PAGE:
About this project
Climate models show that the effects of climate change, e.g. sea surface temperature increase and ocean acidification, will be most intense at the poles. The Antarctic ecosystems are unique, due to both the environmental extremes and the circumpolar current which have biogeograpically isolated the Southern Ocean for ~40 million years. However, the Antarctic ice sheet is rapidly retreating and so are the physical barriers that isolated the Antarctic for millennia.
Past geological periods of climate change and present-day ecosystem models suggest that marine invasions and extinctions will be very high at the poles: as the habitat available for marine species contract their biogeographic ranges shift towards the poles.
The nearshore shallow Antarctic bottom fauna has been described as being ‘Palaeozoic’ in nature with high relative abundances of epifaunal suspension feeders and few shell-crushing predators (e.g. crabs and sharks), and so is more similar to the fauna present during the Palaeozoic compared to all the other major oceans today.
The Antarctic seafloor has a high degree of endemism e.g. of crinoids, brachiopods, sponges, nematodes, pycnogonids and isopod crustaceans. The fauna also have distinctive physiology with gigantism, high longevity and late maturation being common.
The Antarctic ecosystems are therefore functionally unique and are particularly sensitive to invasion by non-native predators, and some evidence suggests this has already begun.
For all of the above reasons the Southern Ocean is likely to experience extreme environmental changes in the near future, and these ecosystems are highly vulnerable to such changes. Our overall knowledge of the functionally important Antarctica benthos is somewhat limited, especially in the intertidal zone.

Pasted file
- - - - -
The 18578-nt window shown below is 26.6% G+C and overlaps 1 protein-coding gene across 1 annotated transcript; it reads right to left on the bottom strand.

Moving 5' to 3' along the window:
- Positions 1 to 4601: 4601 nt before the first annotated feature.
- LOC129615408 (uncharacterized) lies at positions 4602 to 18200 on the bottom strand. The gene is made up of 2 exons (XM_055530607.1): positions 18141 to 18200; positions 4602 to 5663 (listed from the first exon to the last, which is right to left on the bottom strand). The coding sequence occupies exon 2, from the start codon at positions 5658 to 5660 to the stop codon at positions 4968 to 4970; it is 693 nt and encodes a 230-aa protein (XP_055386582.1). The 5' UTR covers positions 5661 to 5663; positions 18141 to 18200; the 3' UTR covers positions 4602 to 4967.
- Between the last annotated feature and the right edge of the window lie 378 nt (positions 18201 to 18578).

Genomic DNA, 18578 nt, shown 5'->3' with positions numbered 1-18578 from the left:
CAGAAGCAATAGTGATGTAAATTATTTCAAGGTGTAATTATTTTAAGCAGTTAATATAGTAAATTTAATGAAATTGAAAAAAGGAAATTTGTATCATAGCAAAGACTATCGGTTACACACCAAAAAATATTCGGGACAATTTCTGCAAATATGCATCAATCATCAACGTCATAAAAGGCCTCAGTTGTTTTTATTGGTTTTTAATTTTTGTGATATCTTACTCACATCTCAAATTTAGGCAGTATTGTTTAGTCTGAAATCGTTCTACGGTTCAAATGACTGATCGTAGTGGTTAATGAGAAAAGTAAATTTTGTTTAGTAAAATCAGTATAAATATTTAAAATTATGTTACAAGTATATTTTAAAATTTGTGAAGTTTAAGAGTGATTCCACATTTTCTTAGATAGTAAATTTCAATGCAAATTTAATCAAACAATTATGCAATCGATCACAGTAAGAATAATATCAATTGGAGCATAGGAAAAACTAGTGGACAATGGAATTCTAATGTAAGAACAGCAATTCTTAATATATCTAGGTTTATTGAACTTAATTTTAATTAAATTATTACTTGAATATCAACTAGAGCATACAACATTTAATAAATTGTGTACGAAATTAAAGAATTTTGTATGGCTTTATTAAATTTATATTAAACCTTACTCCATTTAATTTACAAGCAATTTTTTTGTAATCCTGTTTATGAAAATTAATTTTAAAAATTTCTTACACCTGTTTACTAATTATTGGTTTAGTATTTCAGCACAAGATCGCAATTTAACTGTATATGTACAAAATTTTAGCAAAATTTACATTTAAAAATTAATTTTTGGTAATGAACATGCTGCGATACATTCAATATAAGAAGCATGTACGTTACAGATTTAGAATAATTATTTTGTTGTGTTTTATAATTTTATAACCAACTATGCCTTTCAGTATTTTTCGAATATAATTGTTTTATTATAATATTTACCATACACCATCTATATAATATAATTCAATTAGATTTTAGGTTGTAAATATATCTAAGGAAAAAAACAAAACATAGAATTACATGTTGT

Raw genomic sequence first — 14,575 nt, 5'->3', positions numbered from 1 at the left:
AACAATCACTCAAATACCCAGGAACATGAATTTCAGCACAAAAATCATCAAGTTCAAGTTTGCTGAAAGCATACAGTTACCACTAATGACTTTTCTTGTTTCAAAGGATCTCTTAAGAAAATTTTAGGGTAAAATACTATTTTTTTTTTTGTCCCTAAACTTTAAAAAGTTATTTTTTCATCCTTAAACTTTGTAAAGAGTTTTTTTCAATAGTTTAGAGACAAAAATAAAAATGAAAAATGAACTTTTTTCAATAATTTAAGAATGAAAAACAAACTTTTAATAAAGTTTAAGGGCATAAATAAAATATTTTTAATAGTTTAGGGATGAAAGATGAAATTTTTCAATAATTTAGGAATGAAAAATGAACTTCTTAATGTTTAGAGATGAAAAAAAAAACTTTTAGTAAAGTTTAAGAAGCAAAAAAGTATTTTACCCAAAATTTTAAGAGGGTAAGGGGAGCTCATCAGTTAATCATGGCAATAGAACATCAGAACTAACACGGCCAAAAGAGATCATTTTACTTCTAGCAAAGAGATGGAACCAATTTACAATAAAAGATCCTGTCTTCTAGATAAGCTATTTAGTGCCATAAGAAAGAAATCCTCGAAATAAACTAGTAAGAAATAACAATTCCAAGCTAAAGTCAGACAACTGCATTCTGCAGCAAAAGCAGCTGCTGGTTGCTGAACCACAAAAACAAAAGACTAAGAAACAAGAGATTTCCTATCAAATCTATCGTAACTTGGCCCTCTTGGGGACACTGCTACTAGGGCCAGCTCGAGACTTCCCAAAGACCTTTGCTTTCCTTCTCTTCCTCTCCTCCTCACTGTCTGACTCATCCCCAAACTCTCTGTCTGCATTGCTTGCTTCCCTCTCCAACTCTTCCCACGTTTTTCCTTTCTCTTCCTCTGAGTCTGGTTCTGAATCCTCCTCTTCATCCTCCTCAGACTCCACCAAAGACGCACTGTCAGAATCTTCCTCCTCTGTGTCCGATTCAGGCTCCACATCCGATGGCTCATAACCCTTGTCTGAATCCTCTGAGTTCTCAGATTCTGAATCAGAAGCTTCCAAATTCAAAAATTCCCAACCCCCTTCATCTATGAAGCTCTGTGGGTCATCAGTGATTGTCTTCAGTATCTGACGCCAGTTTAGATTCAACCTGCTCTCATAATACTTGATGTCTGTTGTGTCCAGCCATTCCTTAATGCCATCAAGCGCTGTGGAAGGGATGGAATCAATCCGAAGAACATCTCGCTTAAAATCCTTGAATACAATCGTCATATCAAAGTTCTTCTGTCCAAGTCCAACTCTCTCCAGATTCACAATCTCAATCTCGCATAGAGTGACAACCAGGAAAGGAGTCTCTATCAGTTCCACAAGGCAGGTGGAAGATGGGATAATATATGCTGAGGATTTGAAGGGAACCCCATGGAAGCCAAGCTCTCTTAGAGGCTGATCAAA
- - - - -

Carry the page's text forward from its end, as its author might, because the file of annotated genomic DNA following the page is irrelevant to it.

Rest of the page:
In this project we will explore how the Antarctic shallow subtidal and intertidal benthic communities will change in the future, and the implications of these difference for Antarctic seafloor functioning.
Existing and new data will be compiled on benthic macroinvertebrate communities across a range of habitat types (e.g. rocky substrates, and different types of soft sediment) at sites on the Antarctic peninsula near British Antarctic Survey stations.
The main objectives of this project are
- To determine which taxa are most sensitive to the impending environmental changes and which are functionally important within Antarctic benthic communities. This information will initially be determined by systematic reviews of the published literature.
- To determine the likely effects of climate change on benthic communities. For example, the direct effects of increasing temperature or the indirect effects of ice retreat reducing the previously regular intertidal ice scour. The indirect effects will include changes in species interactions as species are lost and/or non-natives arrive.
- To assess the impacts of changes in key taxa for the ecological functioning of the benthos. This will be determined theoretically using biological traits analysis and then experimentally in the lab and field to simulate species loss and invasions and determine the impacts on core ecological functions (e.g. benthic nutrient cycling, or primary production).
- To explore the impacts of the most highly anticipated environmental changes on the benthos further using experimental manipulations (e.g. increased nutrient loading as ice scour lessens).
The project will provide training in: (i) Antarctic fieldwork, (ii) experimental design, (iii) taxonomic identification (iv) biological trait analysis, (v) ecological theory, (vi) statistics and (vii) systematic review. The student will be based in the School of Environmental Sciences at the University of Hull working under the supervision of Dr Cath Waller.
Find out more